I am pretty sure Trump will do what he has set out to do. What are India's options One is to wait it out. Some analysts I have spoken to in the US, here in the UK and elsewhere, are pretty certain that Trump will not be re-elected in 2020. So, they advise all US trading partners to keep stalling till a more balanced and rule-respecting administration takes office. The results of the mid-term elections due in the next couple of months in the US may offer us a clue on how Trump will behave for the latter half of his term. This could be an option but is a risky one. For one, engaging in a trade war with the US - even for a short while - will come at a huge cost for all its trading partners, including India, and could cause long-term damage to India's rising growth trajectory.
Then, the US and India have emerged as close strategic partners and share a common vision, especially for the Indo-Pacific. India has shed past inhibitions and signed defence and strategic agreements with the US to share logistics and bases for their armed forces and also align their military communications.
Now, there is widespread acceptance of these pacts among the Indian public, which has enabled the Modi government to ignore criticism from an influential section of the old establishment that still swears by instinctive anti-Americanism. But a potentially bruising trade war that hits the Indian economy and hurts the common Indian will hit this popular support. This will affect the long-term strategic goals of both countries.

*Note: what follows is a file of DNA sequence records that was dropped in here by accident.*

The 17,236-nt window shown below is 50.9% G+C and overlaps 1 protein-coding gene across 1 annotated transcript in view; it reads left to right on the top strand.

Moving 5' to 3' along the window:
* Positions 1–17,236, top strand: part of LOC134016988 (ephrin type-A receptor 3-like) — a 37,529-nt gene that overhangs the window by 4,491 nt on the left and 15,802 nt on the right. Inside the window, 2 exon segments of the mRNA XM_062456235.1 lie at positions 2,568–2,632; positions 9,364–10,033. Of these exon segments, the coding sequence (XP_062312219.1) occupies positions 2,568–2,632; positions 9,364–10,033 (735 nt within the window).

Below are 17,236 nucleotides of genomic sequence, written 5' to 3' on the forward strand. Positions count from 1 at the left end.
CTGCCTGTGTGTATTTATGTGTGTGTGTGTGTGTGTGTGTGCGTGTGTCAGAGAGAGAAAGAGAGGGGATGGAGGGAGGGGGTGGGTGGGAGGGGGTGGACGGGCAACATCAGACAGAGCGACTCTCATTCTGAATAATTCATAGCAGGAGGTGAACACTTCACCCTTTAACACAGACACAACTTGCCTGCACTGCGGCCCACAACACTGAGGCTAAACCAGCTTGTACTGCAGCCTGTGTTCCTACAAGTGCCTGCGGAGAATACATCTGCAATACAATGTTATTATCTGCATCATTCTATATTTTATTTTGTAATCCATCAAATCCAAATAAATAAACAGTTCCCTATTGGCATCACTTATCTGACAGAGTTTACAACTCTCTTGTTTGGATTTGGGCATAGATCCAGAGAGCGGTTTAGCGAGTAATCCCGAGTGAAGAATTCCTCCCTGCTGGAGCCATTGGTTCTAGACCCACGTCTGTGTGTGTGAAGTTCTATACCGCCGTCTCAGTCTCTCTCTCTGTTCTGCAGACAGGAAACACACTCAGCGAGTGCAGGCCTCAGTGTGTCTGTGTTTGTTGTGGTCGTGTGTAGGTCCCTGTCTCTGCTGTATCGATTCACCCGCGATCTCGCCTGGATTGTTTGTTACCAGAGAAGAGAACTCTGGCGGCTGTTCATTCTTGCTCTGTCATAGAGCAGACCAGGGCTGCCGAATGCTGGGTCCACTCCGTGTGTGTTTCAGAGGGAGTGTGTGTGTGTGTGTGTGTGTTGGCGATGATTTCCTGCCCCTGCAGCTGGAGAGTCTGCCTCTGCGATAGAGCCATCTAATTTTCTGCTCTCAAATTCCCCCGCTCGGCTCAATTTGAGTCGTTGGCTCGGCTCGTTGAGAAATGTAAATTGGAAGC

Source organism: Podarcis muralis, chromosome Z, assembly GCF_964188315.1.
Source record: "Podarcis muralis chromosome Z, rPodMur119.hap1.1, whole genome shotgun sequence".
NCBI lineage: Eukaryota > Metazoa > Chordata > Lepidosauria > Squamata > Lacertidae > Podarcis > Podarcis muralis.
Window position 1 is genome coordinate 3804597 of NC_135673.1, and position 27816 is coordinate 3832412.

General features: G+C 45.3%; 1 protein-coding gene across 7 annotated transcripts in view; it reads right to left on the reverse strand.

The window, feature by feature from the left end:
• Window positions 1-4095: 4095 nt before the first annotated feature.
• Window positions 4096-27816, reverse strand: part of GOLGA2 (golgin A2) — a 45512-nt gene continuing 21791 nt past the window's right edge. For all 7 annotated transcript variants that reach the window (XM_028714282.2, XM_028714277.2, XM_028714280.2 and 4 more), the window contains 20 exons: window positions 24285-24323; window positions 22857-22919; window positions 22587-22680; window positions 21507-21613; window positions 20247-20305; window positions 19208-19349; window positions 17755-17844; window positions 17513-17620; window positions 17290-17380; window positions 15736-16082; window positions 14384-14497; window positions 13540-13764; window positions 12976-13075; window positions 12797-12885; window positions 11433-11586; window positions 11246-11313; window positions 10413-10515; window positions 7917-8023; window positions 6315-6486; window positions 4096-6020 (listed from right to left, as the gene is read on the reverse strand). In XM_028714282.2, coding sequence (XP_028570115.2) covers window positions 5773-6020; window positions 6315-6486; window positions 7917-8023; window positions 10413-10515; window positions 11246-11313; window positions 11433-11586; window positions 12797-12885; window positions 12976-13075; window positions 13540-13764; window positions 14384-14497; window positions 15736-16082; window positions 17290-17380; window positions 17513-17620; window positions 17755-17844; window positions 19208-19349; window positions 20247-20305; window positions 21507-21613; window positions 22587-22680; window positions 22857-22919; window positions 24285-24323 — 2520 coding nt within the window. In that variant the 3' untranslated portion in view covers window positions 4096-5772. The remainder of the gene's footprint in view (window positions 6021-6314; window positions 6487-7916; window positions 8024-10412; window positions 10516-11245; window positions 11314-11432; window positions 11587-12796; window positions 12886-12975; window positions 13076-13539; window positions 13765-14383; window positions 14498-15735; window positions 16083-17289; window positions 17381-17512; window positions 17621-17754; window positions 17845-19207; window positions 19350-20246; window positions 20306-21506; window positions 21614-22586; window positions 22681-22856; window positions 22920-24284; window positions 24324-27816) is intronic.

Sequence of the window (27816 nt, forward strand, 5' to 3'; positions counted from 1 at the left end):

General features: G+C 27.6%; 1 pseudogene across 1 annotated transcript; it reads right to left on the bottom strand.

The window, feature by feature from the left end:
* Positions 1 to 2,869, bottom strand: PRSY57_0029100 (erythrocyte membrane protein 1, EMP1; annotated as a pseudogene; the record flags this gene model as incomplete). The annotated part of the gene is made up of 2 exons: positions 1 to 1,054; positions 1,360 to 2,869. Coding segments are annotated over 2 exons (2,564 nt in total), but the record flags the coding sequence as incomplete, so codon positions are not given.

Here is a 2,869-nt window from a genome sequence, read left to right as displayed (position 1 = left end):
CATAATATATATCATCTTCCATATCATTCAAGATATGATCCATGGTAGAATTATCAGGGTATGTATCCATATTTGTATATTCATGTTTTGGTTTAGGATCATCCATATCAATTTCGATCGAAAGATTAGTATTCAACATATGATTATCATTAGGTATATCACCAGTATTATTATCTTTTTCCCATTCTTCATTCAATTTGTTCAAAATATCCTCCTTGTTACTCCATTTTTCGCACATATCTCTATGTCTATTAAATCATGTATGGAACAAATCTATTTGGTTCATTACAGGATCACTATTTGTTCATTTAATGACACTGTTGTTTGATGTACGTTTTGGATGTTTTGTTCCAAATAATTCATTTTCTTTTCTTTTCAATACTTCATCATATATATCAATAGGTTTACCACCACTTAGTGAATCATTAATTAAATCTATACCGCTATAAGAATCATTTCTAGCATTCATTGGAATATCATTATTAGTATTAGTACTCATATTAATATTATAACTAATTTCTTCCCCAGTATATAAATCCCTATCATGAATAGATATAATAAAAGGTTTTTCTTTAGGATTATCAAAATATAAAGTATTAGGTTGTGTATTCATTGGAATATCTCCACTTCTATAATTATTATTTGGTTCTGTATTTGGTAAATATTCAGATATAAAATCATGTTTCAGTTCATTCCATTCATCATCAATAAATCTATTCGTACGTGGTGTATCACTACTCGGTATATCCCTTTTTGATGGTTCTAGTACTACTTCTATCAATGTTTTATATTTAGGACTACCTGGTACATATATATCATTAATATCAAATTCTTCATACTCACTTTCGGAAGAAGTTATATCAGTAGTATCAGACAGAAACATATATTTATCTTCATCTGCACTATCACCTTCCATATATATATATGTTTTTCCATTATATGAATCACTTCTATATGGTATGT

It will also almost certainly hit the burgeoning defence trade between the two countries. Someone should tell Trump in private that India's defence purchases from the US creates jobs in that country and adds ballast to the US' global prestige as a supplier of high quality military hardware.
A second option could be to engage with the US, make some interim compromises in return for a few important concessions. For example, the US President keeps talking of high import duties on Harley Davidson motorbikes as though they are the most important item of bilateral trade.
India could offer to lower duties on these superbikes in return for easier entry norms for its domestic talent. India is mainly a service economy, with the sector accounting for almost 60 per cent of GDP, and a concession here will almost certainly give the Indian government room to compromise on other products.
I take great solace from the fact that the US has provided an exemption from tariffs for Indian steel and aluminium exports with some conditions. According to news reports, the US will exempt a certain percentage of India's exports of these items. The US had imposed duties of 25 per cent and 10 per cent on steel and aluminium, respectively, on India in March. India wants a complete waiver on the lines of what the US has granted a few other countries.
A few months ago, the Indian government had decided to raise tariffs on almonds, apples and walnuts imported from the US from August 4 but subsequently put this off as negotiations are on.
This, in my opinion, is the way to go... Trump walking back from the brink on sanctioning India for importing oil from Iran and defence platforms from Russia makes me think that he is adopting an absolute position only as a bargaining chip. His bite, in the final analysis, may be less toxic than his bark. We will have to wait with bated breath to see how this plays out. Meanwhile, we will also have to hope the US President's next brainwave doesn't derail the work others have already put in.